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p. 394. Windows in the skylocked

  • Geoff Cottrell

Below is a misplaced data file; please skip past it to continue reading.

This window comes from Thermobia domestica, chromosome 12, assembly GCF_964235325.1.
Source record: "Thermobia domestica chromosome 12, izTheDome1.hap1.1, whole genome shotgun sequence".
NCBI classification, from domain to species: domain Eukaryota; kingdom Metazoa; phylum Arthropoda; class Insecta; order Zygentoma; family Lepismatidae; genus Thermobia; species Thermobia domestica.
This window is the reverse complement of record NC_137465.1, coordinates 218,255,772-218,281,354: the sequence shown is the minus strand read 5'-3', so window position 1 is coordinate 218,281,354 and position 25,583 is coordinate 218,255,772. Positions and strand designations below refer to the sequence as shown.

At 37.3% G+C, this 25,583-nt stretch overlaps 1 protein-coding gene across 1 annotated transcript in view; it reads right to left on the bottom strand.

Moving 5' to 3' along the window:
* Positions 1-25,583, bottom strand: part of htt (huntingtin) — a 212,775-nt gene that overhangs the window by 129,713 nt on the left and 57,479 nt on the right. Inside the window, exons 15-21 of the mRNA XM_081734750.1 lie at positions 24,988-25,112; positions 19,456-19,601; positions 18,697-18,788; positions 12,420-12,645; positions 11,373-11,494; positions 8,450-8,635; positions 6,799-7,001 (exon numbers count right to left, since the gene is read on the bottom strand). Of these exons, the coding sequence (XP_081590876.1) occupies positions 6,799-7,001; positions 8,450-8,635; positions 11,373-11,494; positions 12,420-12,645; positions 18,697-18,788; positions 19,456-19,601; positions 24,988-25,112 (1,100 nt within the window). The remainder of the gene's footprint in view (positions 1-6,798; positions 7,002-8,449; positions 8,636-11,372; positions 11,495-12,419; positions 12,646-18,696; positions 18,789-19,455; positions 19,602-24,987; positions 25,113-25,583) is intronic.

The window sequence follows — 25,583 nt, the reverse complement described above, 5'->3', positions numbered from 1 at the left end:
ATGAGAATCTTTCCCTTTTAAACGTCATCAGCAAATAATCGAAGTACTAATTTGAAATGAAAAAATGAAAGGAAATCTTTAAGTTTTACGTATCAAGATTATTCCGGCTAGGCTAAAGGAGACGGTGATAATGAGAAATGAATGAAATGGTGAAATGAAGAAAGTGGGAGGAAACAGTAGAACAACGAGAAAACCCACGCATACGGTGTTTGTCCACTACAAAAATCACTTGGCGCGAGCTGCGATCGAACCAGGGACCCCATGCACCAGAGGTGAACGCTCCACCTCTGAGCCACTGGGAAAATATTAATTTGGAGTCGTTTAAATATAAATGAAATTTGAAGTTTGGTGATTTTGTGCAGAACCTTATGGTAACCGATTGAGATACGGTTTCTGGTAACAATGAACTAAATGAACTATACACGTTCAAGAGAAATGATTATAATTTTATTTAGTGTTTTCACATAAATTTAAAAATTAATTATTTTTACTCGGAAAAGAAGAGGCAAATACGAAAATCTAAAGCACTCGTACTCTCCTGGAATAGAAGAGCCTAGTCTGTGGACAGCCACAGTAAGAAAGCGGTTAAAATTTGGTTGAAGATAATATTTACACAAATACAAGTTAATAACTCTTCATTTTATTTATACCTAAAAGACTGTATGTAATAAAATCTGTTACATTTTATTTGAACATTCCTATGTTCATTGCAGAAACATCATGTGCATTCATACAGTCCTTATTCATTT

The atmosphere influences much of what can be seen through a telescope. Most of the atmosphere lies within 16 km from the Earth’s surface. Further out, the air becomes thinner until it merges with outer space. In the ionosphere—a layer 75–1000 km high—neutral atoms are ionized by solar radiation and high-energy cosmic ray particles arriving from distant parts of the Universe. ‘Windows in the sky’ explains electromagnetic radiation and the electromagnetic spectrum from gamma rays through to visible light and radio waves. Electromagnetic waves are transverse waves that can be polarized. The atmosphere acts as a filter and blocks cosmic electromagnetic radiation. Atmospheric turbulence distorts starlight resulting in ‘twinkling’ stars.

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